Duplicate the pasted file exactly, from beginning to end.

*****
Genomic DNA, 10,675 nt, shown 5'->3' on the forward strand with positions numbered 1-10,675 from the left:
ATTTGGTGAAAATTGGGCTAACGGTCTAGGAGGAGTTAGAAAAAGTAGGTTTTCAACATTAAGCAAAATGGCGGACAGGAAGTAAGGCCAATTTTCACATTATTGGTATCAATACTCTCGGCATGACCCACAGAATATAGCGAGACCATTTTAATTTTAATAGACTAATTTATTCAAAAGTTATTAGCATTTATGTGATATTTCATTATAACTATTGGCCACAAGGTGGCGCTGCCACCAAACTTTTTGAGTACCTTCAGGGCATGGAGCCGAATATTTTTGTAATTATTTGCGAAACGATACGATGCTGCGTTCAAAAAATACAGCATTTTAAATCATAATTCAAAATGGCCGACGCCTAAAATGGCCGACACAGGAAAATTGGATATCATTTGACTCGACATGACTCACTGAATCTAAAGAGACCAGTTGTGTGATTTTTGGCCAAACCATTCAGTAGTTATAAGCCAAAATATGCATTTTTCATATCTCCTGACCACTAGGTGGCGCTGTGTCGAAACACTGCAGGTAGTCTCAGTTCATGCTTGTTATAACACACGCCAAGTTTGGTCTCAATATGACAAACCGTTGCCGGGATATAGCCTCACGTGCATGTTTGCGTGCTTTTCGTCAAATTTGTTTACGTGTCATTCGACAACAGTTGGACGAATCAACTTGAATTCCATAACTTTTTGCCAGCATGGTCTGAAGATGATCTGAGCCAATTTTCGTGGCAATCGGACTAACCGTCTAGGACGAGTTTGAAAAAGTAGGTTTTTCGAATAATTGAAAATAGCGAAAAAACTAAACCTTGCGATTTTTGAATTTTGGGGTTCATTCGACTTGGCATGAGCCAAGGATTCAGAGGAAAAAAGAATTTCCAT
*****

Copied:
Genomic DNA, 10,675 nt, shown 5'->3' on the forward strand with positions numbered 1-10,675 from the left:
ATTTGGTGAAAATTGGGCTAACGGTCTAGGAGGAGTTAGAAAAAGTAGGTTTTCAACATTAAGCAAAATGGCGGACAGGAAGTAAGGCCAATTTTCACATTATTGGTATCAATACTCTCGGCATGACCCACAGAATATAGCGAGACCATTTTAATTTTAATAGACTAATTTATTCAAAAGTTATTAGCATTTATGTGATATTTCATTATAACTATTGGCCACAAGGTGGCGCTGCCACCAAACTTTTTGAGTACCTTCAGGGCATGGAGCCGAATATTTTTGTAATTATTTGCGAAACGATACGATGCTGCGTTCAAAAAATACAGCATTTTAAATCATAATTCAAAATGGCCGACGCCTAAAATGGCCGACACAGGAAAATTGGATATCATTTGACTCGACATGACTCACTGAATCTAAAGAGACCAGTTGTGTGATTTTTGGCCAAACCATTCAGTAGTTATAAGCCAAAATATGCATTTTTCATATCTCCTGACCACTAGGTGGCGCTGTGTCGAAACACTGCAGGTAGTCTCAGTTCATGCTTGTTATAACACACGCCAAGTTTGGTCTCAATATGACAAACCGTTGCCGGGATATAGCCTCACGTGCATGTTTGCGTGCTTTTCGTCAAATTTGTTTACGTGTCATTCGACAACAGTTGGACGAATCAACTTGAATTCCATAACTTTTTGCCAGCATGGTCTGAAGATGATCTGAGCCAATTTTCGTGGCAATCGGACTAACCGTCTAGGACGAGTTTGAAAAAGTAGGTTTTTCGAATAATTGAAAATAGCGAAAAAACTAAACCTTGCGATTTTTGAATTTTGGGGTTCATTCGACTTGGCATGAGCCAAGGATTCAGAGGAAAAAAGAATTTCCAT